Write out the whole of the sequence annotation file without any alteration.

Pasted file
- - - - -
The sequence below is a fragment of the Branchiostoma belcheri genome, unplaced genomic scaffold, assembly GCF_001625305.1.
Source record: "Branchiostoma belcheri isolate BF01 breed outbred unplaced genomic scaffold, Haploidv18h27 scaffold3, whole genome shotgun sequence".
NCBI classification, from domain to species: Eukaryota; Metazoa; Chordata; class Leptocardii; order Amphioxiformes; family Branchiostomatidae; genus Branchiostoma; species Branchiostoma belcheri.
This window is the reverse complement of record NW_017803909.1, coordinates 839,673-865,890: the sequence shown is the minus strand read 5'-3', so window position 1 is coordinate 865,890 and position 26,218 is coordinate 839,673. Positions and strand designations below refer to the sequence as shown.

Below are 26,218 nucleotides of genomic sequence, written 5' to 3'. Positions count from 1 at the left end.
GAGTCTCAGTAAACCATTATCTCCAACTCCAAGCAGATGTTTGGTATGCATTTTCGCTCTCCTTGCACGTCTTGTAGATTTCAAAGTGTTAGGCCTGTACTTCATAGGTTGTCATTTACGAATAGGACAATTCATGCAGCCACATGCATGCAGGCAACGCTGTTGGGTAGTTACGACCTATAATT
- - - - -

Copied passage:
The sequence below is a fragment of the Branchiostoma belcheri genome, unplaced genomic scaffold, assembly GCF_001625305.1.
Source record: "Branchiostoma belcheri isolate BF01 breed outbred unplaced genomic scaffold, Haploidv18h27 scaffold3, whole genome shotgun sequence".
NCBI classification, from domain to species: Eukaryota; Metazoa; Chordata; class Leptocardii; order Amphioxiformes; family Branchiostomatidae; genus Branchiostoma; species Branchiostoma belcheri.
This window is the reverse complement of record NW_017803909.1, coordinates 839,673-865,890: the sequence shown is the minus strand read 5'-3', so window position 1 is coordinate 865,890 and position 26,218 is coordinate 839,673. Positions and strand designations below refer to the sequence as shown.

Below are 26,218 nucleotides of genomic sequence, written 5' to 3'. Positions count from 1 at the left end.
GAGTCTCAGTAAACCATTATCTCCAACTCCAAGCAGATGTTTGGTATGCATTTTCGCTCTCCTTGCACGTCTTGTAGATTTCAAAGTGTTAGGCCTGTACTTCATAGGTTGTCATTTACGAATAGGACAATTCATGCAGCCACATGCATGCAGGCAACGCTGTTGGGTAGTTACGACCTATAATT